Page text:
How to Design an Agile Customer Support Process  

Elad Simon Published: 01 Oct 2017 Updated: 02 Jul 2023

One of the first things to hit the fan when your startup hits a growth spurt is the massive increase in support requests. More new users means more disoriented users, newfound bugs and feature requests.

If you’re hard core agile, you should love support requests as much as we do, because they’re a huge part of our feedback input. That said, it’s easy to get overwhelmed and fall behind when you still don’t have a support team to take the pressure off.

It’ll be a few months before you recruit, train and hand off user help to support reps. In the meantime, it’s best to treat your customer support machine like you would the rest of your product – agile, flexibly growing, and closely attentive to user needs.

Support automation and the 80/20 rule

The idea is to automate as much of the support process as you can in order to free up precious team time for handling more complicated requests. That’s based on the Pareto principle, aka the 80/20 rule. The concept is simple: most incoming support requests will be repetitive, asking similar questions about the same functionalities. 20% of help requests will take up an enormous amount of your team’s time, because they’ll either deal with complex issues or will require more time to explain.

In order to free up your team to handle the 20% less stressfully  and without too much lag, streamline the 80% with support automation solutions and simple hacks. Here are a few ideas:

  • Walkthrough guides – interactive, in-app guides can save dozens of support hours in onboarding. Today’s walkthroughs can weave paths through multiple pages – a level of complexity which can only be matched by video or screen-sharing. If you don’t have the resources to develop walkthroughs yourself – there are some first rate solutions out there.
  • Chatbots – this year, chatbots became the “it girl” of customer engagement. Owing largely to the Facebook chatbot debacle, do-it-yourself chatbots rose to prominence in early 2017 and have reportedly replaced live chat representatives in specific cases quite successfully.
  • Documents with ready-written answers – this hack is as old as customer support itself. Make a list of the support requests that come up the most. Then, write template answers and upload them to a Google Doc. Your team can use those instead of phrasing the same sentence over and over again. For instance:

Hi <user>,

Thanks for reaching out! The best way to create a new task is to go to the Build tab. Now click “Create New” in whichever column makes the most sense to you.

You can read more about it in our help center:

Let us know if you need more help.


<team member>

Example of ready-made answer by our very own Yael. Just Copy & Paste/

Educating users to be proficient and self-supporting

It goes without saying that it’s never too early to educate users to apply self-support by simply searching the help center. This is a part I never like writing, but lazy, impatient users would sooner take to Twitter or hit the “Contact us” form rather than take a few minutes to look for the answer themselves.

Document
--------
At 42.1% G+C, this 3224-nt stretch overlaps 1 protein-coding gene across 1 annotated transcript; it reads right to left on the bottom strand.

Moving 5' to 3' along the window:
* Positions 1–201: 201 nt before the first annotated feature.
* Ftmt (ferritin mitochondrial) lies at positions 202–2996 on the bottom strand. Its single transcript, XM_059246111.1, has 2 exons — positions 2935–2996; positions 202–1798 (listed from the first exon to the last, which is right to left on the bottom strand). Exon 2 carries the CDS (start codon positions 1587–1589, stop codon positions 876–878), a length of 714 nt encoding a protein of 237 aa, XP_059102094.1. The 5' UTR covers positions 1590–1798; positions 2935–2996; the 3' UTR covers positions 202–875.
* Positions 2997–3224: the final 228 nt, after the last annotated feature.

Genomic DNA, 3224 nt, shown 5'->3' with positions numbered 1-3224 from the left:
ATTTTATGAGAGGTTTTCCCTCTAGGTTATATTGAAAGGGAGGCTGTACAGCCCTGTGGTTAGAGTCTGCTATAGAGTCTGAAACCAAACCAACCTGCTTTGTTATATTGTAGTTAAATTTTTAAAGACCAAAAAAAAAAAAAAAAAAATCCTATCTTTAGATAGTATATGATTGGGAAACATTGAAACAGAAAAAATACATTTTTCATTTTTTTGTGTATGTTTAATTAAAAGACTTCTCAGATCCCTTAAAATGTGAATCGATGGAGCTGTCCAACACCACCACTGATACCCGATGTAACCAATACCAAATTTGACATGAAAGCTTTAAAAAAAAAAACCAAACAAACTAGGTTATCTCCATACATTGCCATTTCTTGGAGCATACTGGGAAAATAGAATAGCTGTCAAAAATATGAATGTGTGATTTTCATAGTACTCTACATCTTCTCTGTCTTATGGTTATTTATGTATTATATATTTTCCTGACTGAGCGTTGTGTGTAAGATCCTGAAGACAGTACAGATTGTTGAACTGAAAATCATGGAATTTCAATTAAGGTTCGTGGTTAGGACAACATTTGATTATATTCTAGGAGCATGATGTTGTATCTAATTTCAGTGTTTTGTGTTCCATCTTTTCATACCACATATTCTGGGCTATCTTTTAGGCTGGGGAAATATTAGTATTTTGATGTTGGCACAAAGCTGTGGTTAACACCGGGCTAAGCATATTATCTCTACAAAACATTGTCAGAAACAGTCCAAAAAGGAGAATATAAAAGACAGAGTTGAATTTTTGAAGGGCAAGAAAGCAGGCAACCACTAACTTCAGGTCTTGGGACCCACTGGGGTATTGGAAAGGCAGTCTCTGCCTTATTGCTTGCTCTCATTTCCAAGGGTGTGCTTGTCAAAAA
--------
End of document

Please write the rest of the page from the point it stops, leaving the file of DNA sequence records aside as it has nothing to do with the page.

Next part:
I’m glad to say that the community of tech product consumers is rapidly maturing – most users can work the support funnel by now: start with the help center > escalate to chat support and if all else fails > open a support ticket.   

We have veteran platforms who fiercely battled user laziness for years to thank for that. My favorite example is the Trello support page, which literally tells users: don’t bother us unless you’ve exhausted all other options. I love that they aren’t afraid to shame users into helping themselves, and you can hear the months or years of overwhelmed customer support responses that led to this.   


“Yes” to tracking and accountability   

At some point early on, do your team a favor and get a ticketing/customer service system. ZenDesk and are the household names. Their size comes with a notable bonus: multiple support solutions (knowledgebases, chatbots, call center software) that integrate well with each other. That said, there are plenty of smaller platforms suited for startups.

The reason is you’ll soon need a single, transparent place to record all your customer support interactions. Customer care is only as good as what you can stay on top of. If a customer .repeatedly reports certain issues, that should signal a red light. From the other end of things, tracking incoming requests can help you backup your team in case of false complaints.    

At Craft we use Intercom for all customer communications. We find it’s super-simple to track, assign and segment support interactions. We also have access to basic user activity (signup, last active), which comes in handy. Btw we build awesome workflow to collect and manage user feedback inside Craft app, check it

Get the most (feedback) out of support requests

Last, but far from least – be sure to extract as much feedback as you can from support requests. Surely bug reports are the most obvious feedback items. Repeated complaints/ how to’s regarding certain functionalities can be a strong indication of UI issues, which is good to know in UX product management process. And then there are questions about integrations/functionalities which, while are not phrased as feedback, are absolutely that.

If you’re looking to get more serious about feedback collection, management and categorization, take a look at Craft’s Learn tab. Already an Intercom user? Great! Craft feedback syncs with Intercom.


Download free example of Kanban board at Templates library:

Elad Simon
Elad Simon

CEO & Co-Founder,